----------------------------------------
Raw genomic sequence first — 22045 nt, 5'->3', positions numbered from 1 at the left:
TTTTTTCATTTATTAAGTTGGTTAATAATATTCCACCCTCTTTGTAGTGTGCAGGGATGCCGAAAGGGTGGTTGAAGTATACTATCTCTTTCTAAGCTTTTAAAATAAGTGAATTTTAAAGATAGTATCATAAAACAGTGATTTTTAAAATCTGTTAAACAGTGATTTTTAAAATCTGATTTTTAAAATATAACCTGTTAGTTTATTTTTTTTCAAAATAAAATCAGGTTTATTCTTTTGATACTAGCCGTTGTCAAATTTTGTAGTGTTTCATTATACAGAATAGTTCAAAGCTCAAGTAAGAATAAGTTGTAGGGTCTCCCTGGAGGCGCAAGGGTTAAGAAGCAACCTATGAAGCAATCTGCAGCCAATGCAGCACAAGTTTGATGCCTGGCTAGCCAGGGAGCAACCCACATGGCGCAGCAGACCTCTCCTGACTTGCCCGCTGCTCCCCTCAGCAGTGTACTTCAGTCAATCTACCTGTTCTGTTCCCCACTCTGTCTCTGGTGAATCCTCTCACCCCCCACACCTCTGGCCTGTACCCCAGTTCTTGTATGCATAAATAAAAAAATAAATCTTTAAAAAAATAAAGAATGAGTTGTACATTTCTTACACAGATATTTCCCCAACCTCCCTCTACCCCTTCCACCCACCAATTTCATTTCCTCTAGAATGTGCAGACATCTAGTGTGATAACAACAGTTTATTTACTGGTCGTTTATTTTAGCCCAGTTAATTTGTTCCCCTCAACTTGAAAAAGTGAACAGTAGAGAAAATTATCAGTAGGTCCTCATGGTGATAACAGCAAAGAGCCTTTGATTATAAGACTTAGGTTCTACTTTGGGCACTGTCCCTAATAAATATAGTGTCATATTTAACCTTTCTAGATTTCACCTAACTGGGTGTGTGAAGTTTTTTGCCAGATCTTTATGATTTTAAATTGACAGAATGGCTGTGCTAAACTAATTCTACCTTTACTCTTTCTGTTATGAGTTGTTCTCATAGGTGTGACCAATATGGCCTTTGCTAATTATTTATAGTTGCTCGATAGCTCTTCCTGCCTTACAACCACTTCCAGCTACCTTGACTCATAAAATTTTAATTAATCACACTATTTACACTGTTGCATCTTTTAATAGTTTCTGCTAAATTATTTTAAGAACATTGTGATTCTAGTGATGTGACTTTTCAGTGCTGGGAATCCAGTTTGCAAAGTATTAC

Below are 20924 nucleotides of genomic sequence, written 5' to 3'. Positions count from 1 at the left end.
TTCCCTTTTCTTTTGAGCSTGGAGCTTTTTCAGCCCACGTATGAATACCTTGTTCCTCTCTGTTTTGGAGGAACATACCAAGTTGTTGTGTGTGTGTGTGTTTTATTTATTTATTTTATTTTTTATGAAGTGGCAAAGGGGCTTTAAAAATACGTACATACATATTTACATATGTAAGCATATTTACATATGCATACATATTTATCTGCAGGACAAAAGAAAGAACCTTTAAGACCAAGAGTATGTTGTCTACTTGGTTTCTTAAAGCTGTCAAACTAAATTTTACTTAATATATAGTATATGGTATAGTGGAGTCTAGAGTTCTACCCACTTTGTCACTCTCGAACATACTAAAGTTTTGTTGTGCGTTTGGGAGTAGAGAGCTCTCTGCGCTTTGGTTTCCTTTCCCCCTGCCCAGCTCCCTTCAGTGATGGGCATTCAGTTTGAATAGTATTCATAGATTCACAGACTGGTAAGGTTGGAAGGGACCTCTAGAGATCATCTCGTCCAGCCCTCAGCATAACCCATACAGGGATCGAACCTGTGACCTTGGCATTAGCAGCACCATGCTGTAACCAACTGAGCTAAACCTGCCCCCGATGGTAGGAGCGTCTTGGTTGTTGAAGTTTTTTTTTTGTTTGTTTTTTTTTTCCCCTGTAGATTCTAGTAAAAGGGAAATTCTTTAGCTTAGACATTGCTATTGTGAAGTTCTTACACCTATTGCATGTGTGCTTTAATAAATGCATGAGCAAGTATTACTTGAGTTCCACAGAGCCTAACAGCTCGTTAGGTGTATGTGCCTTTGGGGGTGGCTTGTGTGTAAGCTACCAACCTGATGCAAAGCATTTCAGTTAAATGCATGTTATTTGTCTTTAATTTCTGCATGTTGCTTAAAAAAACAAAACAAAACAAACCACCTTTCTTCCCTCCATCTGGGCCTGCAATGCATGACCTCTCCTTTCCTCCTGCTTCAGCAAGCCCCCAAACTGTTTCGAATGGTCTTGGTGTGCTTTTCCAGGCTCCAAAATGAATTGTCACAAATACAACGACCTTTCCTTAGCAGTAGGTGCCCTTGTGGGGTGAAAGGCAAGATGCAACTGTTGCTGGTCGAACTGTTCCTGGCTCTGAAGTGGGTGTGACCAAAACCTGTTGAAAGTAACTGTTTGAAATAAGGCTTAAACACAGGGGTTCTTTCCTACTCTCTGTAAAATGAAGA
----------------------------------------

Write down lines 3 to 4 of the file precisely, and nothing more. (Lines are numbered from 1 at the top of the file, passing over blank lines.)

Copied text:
Below are 20924 nucleotides of genomic sequence, written 5' to 3'. Positions count from 1 at the left end.
TTCCCTTTTCTTTTGAGCSTGGAGCTTTTTCAGCCCACGTATGAATACCTTGTTCCTCTCTGTTTTGGAGGAACATACCAAGTTGTTGTGTGTGTGTGTGTTTTATTTATTTATTTTATTTTTTATGAAGTGGCAAAGGGGCTTTAAAAATACGTACATACATATTTACATATGTAAGCATATTTACATATGCATACATATTTATCTGCAGGACAAAAGAAAGAACCTTTAAGACCAAGAGTATGTTGTCTACTTGGTTTCTTAAAGCTGTCAAACTAAATTTTACTTAATATATAGTATATGGTATAGTGGAGTCTAGAGTTCTACCCACTTTGTCACTCTCGAACATACTAAAGTTTTGTTGTGCGTTTGGGAGTAGAGAGCTCTCTGCGCTTTGGTTTCCTTTCCCCCTGCCCAGCTCCCTTCAGTGATGGGCATTCAGTTTGAATAGTATTCATAGATTCACAGACTGGTAAGGTTGGAAGGGACCTCTAGAGATCATCTCGTCCAGCCCTCAGCATAACCCATACAGGGATCGAACCTGTGACCTTGGCATTAGCAGCACCATGCTGTAACCAACTGAGCTAAACCTGCCCCCGATGGTAGGAGCGTCTTGGTTGTTGAAGTTTTTTTTTTGTTTGTTTTTTTTTTCCCCTGTAGATTCTAGTAAAAGGGAAATTCTTTAGCTTAGACATTGCTATTGTGAAGTTCTTACACCTATTGCATGTGTGCTTTAATAAATGCATGAGCAAGTATTACTTGAGTTCCACAGAGCCTAACAGCTCGTTAGGTGTATGTGCCTTTGGGGGTGGCTTGTGTGTAAGCTACCAACCTGATGCAAAGCATTTCAGTTAAATGCATGTTATTTGTCTTTAATTTCTGCATGTTGCTTAAAAAAACAAAACAAAACAAACCACCTTTCTTCCCTCCATCTGGGCCTGCAATGCATGACCTCTCCTTTCCTCCTGCTTCAGCAAGCCCCCAAACTGTTTCGAATGGTCTTGGTGTGCTTTTCCAGGCTCCAAAATGAATTGTCACAAATACAACGACCTTTCCTTAGCAGTAGGTGCCCTTGTGGGGTGAAAGGCAAGATGCAACTGTTGCTGGTCGAACTGTTCCTGGCTCTGAAGTGGGTGTGACCAAAACCTGTTGAAAGTAACTGTTTGAAATAAGGCTTAAACACAGGGGTTCTTTCCTACTCTCTGTAAAATGAAGA